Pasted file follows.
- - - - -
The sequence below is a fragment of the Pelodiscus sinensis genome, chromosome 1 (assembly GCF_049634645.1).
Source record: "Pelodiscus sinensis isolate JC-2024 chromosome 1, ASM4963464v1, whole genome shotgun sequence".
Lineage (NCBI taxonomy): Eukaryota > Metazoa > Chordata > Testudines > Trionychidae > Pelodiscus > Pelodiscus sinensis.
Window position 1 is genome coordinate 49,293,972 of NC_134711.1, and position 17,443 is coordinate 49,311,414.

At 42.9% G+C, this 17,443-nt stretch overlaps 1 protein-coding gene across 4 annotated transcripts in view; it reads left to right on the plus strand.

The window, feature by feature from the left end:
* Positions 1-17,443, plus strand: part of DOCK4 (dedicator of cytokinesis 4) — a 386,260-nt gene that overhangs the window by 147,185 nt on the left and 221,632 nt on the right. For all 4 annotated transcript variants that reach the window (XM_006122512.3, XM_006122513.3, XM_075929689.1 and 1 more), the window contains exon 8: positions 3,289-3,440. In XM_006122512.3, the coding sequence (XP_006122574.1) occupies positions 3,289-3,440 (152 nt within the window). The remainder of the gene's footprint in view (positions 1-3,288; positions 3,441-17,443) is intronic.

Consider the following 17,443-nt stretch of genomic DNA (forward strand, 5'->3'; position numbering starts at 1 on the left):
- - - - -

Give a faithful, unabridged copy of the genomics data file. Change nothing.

The sequence below is a fragment of the Pelodiscus sinensis genome, chromosome 1 (assembly GCF_049634645.1).
Source record: "Pelodiscus sinensis isolate JC-2024 chromosome 1, ASM4963464v1, whole genome shotgun sequence".
Lineage (NCBI taxonomy): Eukaryota > Metazoa > Chordata > Testudines > Trionychidae > Pelodiscus > Pelodiscus sinensis.
Window position 1 is genome coordinate 49,293,972 of NC_134711.1, and position 17,443 is coordinate 49,311,414.

At 42.9% G+C, this 17,443-nt stretch overlaps 1 protein-coding gene across 4 annotated transcripts in view; it reads left to right on the plus strand.

The window, feature by feature from the left end:
* Positions 1-17,443, plus strand: part of DOCK4 (dedicator of cytokinesis 4) — a 386,260-nt gene that overhangs the window by 147,185 nt on the left and 221,632 nt on the right. For all 4 annotated transcript variants that reach the window (XM_006122512.3, XM_006122513.3, XM_075929689.1 and 1 more), the window contains exon 8: positions 3,289-3,440. In XM_006122512.3, the coding sequence (XP_006122574.1) occupies positions 3,289-3,440 (152 nt within the window). The remainder of the gene's footprint in view (positions 1-3,288; positions 3,441-17,443) is intronic.

Consider the following 17,443-nt stretch of genomic DNA (forward strand, 5'->3'; position numbering starts at 1 on the left):